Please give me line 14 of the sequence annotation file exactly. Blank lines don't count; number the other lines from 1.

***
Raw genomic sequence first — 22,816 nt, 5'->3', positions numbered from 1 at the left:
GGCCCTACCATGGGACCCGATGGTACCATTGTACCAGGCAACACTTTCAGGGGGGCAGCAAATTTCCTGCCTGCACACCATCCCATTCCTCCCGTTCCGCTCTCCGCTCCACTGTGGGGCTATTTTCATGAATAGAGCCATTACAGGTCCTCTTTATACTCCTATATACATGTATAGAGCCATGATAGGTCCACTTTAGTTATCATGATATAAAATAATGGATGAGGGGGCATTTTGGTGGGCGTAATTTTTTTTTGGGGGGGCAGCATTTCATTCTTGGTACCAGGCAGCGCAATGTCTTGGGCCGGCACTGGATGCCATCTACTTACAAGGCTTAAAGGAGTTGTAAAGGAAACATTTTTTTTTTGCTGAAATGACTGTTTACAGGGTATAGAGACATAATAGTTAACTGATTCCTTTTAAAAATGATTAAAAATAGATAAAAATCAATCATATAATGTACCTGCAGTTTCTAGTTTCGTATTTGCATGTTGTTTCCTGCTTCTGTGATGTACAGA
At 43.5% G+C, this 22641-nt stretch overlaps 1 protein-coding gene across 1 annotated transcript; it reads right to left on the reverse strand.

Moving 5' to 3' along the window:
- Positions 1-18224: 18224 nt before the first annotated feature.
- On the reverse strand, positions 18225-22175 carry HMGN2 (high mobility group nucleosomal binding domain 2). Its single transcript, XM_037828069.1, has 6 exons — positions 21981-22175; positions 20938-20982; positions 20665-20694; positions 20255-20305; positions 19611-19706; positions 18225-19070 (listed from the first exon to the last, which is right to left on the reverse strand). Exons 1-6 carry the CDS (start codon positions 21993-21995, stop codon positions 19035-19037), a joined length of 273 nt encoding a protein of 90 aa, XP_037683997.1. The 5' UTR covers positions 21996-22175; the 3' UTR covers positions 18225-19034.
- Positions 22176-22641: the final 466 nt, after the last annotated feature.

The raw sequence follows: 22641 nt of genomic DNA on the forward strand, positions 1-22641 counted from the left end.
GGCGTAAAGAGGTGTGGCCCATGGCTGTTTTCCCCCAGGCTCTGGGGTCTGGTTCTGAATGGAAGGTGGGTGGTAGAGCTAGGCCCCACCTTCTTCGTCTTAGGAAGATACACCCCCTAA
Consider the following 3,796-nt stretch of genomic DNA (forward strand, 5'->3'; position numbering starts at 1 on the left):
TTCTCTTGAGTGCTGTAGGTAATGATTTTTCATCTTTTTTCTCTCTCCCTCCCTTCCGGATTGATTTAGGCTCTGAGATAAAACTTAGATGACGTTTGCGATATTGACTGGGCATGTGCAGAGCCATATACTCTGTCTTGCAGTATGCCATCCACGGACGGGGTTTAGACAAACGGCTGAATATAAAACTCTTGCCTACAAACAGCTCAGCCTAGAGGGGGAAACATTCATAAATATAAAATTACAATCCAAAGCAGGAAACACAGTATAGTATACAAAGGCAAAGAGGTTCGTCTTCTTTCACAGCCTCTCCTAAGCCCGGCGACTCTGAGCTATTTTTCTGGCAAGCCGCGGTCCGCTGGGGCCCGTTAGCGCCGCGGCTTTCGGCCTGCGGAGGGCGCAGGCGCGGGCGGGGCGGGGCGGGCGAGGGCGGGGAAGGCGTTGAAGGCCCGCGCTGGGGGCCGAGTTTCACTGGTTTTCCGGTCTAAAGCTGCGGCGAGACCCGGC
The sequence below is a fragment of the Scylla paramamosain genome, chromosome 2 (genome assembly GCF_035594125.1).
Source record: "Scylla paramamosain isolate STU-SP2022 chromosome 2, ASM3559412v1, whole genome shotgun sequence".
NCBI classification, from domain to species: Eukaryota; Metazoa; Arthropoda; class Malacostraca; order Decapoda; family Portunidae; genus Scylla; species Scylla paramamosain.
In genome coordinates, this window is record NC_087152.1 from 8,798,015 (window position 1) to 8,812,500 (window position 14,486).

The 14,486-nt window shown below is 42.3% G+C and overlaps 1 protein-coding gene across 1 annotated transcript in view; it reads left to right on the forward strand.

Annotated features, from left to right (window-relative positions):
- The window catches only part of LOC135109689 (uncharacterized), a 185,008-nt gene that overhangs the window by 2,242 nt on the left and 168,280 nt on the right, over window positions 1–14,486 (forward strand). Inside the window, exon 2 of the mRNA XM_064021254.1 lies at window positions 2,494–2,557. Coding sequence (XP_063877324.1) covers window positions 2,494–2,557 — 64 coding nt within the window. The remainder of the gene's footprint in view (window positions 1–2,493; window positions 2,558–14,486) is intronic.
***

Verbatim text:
NCBI classification, from domain to species: Eukaryota; Metazoa; Arthropoda; class Malacostraca; order Decapoda; family Portunidae; genus Scylla; species Scylla paramamosain.